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Name Your Baby Girl Today With One Of The Popular Or Traditional Scottish Names

Published on by Phil

Names of girls in Scotland are usually associated with the rich history and culture of the colourful country. Traditional names were influenced from ancient Celtic or Gaelic, or Old English, while some names have the flavours of European countries which have touched this land.

Origins of all names in Scotland dates back to centuries and depended on a number of factors like name of the clan you belonged to, the place where you lived etc. Most of them were nicknames which were then developed into proper names based on what they look like. They also have a strong Irish influence in their names as there is a strong link between the Catholic church of Ireland and the faith in Scotland.

In the medieval times, people did not have much freedom to choose baby names as they do today. They had to consider a small pool of words which were considered ‘acceptable’ back then. With limited options available, there was a lot of sharing of the names, and it was easy to find tens of Heathers, Stuarts or Hamish. If you want to trace the history of a Scot with his name, it may not be very helpful as the usage of fixed or inherited family surnames were not popular and second and middle names were never even thought of.

You can see many girl names ending with ‘Ina’, to a boy name ‘Ina’ is added as suffix to give the feminine form. Most often just these three letters Una or Ina become their names, which are shortened versions of their original names which may be Christina or Georgina etc. Many English names have their Scottish versions, for example when Elizabeth is a popular name in England Scots would prefer the name as Elspeth, Elspet or Elspie. This was a popular old name, but now they have moved to choosing more attractive names for their girls like Enya or Euphemia.

Enya means ‘blazing jewel’ in Scottish and is actually an anglicized version of the Irish name Eithne. A 5th century Irish Saint and also a king’s daughter who was an early Irish convert to Christianity were called by this name Eithne. Euphemia is also a popular scot name taken from Greek; it carries the meaning of ‘auspicious speech or good repute’ and was the name of an early Christian martyr. People called Euphemia were usually nicknamed Effie.

Heather was a very common name for girls in Scotland. It refers to a plant which has small scale like leaves and purple-pink flowers which is found in these moorlands. In Old English it was referred to as Haddyr. As it is found in abundance in their lands, Scots use these plants for a wide variety of purposes like rope making, basket weaving to fragrant brooms and mattresses. The flowers were also used to dye fabric, cure ailments, provide aromatherapy and make ale.

The name Davina is a Scottish favourite for girls due to its resemblance to the word divine. It means ‘beloved or friend’ and is of Hebrew origin. It is the feminine version of David who according to the Old Testament was a shepherd and became the second King of Israel replacing Saul.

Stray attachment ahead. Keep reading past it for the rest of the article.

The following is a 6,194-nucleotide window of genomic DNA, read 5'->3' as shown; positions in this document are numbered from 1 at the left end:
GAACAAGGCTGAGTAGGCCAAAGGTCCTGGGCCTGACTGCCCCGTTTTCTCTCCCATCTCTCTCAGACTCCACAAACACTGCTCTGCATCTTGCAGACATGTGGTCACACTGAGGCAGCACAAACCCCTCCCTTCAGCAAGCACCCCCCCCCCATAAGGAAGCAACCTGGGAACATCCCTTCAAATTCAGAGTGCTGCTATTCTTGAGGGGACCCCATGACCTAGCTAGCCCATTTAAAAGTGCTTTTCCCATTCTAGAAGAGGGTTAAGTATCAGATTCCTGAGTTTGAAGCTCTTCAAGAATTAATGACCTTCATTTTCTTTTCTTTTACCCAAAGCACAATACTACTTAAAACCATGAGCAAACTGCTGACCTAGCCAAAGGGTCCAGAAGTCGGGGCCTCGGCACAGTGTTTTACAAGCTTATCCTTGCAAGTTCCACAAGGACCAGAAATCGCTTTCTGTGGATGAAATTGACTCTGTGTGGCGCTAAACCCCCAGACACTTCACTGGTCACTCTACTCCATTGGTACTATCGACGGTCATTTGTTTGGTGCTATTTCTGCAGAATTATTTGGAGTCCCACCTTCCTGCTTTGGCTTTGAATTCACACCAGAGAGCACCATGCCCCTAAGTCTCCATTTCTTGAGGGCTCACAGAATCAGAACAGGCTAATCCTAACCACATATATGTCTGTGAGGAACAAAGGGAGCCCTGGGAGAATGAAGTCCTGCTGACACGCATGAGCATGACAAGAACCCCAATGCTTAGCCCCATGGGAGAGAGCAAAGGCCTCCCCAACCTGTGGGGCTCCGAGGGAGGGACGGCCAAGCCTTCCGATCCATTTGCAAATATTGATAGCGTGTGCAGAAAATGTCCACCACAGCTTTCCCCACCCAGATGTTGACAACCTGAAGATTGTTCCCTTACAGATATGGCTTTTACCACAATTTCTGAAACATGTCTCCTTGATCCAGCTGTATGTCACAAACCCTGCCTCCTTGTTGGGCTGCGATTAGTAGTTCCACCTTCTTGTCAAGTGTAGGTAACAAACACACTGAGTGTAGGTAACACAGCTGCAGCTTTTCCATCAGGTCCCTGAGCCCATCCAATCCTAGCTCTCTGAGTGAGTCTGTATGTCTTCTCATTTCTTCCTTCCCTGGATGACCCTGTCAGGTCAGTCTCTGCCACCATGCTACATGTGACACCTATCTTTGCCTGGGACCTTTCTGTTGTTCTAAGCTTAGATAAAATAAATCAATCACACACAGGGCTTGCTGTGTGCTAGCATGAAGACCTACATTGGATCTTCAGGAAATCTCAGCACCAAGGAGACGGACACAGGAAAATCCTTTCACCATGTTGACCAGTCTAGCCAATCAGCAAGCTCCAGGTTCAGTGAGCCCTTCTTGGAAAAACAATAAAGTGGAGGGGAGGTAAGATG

Caitriona is the Gaelic form of Catherine. While the Scot prefer this name, the Irish prefer the name Caitlin and the English Katherine. It means ‘pure’ and it became popular after stories of a colourful fourth century martyr Catherine of Alexandria reached their lands through Crusaders.

There are many other names that are people’s favourites in Scotland like Aileana, Isla or Blaine. Before you name your child, learn the meaning behind these names and choose a wise name.

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Scotland and the changes

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Scotland (Scottish Gaelic: Alba) is a country that is part of the United Kingdom (for the moment although another Independence referendum is, no doubt, not far away) along with England, Wales and Ulster (Northern Ireland). Occupying approximately one third of the land mass of the actual island of Great Britain and is bordered on three of it sides by sea, with the last being the land border with England. In addition to the mainland, Scotland includes over 790 islands with the largest being the Northern Isles and the Hebrides.

Edinburgh, on the east coast, is the country's capital and second largest city and until recently (pre banking crisis) was one of Europe's largest financial centres. Historically important as the main centre for the Scottish Enlightenment of the 18th century. This was the intellectual and commercial movement which transformed Scotland into one of the powerhouses of Europe. Glasgow, on the West coast, is Scotland's largest city.

The Kingdom of Scotland emerged as an independent sovereign state in the Early Middle Ages and continued to exist until the union of the Crowns in 1603 when James the VI became James the I of England also. Although this is often viewed as a mere personal union the "real end" came in 1707. The Act of 1707 when Scotland entered into a political union with England to create the united Kingdom of Great Britain was in essence the "death knell" for Scottish Independence.

Whatever your reason for visiting these pages, be it that you are considering a vacation, interested in learning more about Scottish history or even Scottish Names, a holiday or are simply looking for information on Scottish culture or living in Scotland, then hopefully you will find it here.

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